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Adaptive thresholding has been discussed in a few questions earlier:

Adaptive Thresholding for liver segmentation using Matlab

What are the best algorithms for document image thresholding in this example?

Of course, there are many algorithms for Adaptive thresholding. I want to know which ones you have found most effective and useful.

Which Adaptive algorithms you have used the most and for which application; how do you come to choose this algorithm?

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+1 Im curious to know. – Mohammad May 18 '12 at 15:00

I do not think mine will be a complete answer, but I'll offer what I know and since this is a community edited site, I hope somebody will give a complimentary answer soon :)

Adaptive thresholding methods are those that do not use the same threshold throughout the whole image.

But, for some simpler usages, it is sometimes enough to just pick a threshold with a method smarter than the most simple iterative method. Otsu's method is a popular thresholding method that assumes the image contains two classes of pixels - foreground and background, and has a bi-modal histogram. It then attempts to minimize their combined spread (intra-class variance).

The simplest algorithms that can be considered truly adaptive thresholding methods would be the ones that split the image into a grid of cells and then apply a simple thresholding method (e.g. iterative or Otsu's method) on each cell treating it as a separate image (and presuming a bi-modal histogram). If a sub-image can not be thresholded good the threshold from one of the neighboring cells can be used.

Alternative approach to finding the local threshold is to statistically examine the intensity values of the local neighborhood of each pixel. The threshold is different for each pixel and calculated from it's local neighborhood (a median, average, and other choices are possible). There is an implementation of this kind of methods included in OpenCV library in the cv::adaptiveThresholding function.

I found another similar method called Bradley Local Thresholding. It also examines the neighborhood of each pixel, setting the brightnes to black if the pixels brightness is t percent lower than the average brightness of surrounding pixels. The corresponding paper can be found here.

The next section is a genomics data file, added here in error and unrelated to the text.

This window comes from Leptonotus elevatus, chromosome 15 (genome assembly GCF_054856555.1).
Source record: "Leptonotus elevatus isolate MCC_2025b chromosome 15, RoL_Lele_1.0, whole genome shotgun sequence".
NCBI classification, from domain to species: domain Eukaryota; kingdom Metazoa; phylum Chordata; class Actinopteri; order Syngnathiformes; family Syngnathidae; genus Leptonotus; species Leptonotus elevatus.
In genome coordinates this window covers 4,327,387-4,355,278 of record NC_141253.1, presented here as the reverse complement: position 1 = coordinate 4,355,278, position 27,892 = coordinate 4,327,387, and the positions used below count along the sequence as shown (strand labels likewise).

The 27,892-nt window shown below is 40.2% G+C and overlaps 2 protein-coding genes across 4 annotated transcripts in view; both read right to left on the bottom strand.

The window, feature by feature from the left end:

This stackoverflow answer mentiones a local (adaptive) thresholding method called Niblack but I have not heard of it before.

Lastly, there is a method I have used in one of my previous smaller projects, called Image Thresholding by Variational Minimax Optimization. It is an iterative method, based on optimizing an energy function that is a nonlinear combination of two components. One component aims to calculate the threshold based on the position of strongest intensity changes in the image. The other component aims to smooth the threshold at the (object)border areas. It has proven fairly good on images of analog instruments (various shading and reflection from glass/plastic present), but required a careful choice of the number of iterations.

Late edit: Inspired by the comment to this answer. There is one more way I know of to work around uneven lighting conditions. I will write here about bright objects on a dark background, but the same reasoning can be applied if the situation is reverse. Threshold the white top-hat transform of the image with a constant threshold instead of the original image. A white top hat of an image is nothing but a difference between the image $f$ and it's opening $\gamma(f)$. As further explanation let me offer a quote from P. Soille: Morphological Image Analysis:

An opening of the original image with a large square SE removes all relevant image structures but preserves the illumination function. The white top-hat of the original image or subtraction of the illumination function from the original image outputs an image with a homogeneous illumination.